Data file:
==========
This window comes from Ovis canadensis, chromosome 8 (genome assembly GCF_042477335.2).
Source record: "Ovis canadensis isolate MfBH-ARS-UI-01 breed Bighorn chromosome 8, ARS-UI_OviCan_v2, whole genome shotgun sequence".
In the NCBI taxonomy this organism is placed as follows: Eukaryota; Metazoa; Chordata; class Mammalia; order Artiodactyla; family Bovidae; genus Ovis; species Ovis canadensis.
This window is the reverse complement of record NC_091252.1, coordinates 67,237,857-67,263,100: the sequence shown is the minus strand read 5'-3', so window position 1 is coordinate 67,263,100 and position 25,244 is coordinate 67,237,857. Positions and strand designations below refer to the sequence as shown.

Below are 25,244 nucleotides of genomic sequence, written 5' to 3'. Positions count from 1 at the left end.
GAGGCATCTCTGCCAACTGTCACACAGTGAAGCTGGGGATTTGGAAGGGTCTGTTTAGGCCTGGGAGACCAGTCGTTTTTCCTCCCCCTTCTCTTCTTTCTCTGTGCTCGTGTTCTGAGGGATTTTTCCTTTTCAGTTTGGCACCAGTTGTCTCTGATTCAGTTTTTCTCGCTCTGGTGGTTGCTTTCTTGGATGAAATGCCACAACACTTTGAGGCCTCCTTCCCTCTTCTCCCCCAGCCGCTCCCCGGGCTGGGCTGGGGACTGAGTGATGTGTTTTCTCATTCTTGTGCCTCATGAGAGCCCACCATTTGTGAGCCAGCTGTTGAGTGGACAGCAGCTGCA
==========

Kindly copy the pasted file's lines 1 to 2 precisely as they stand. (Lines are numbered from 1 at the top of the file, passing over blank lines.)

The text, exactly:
This window comes from Ovis canadensis, chromosome 8 (genome assembly GCF_042477335.2).
Source record: "Ovis canadensis isolate MfBH-ARS-UI-01 breed Bighorn chromosome 8, ARS-UI_OviCan_v2, whole genome shotgun sequence".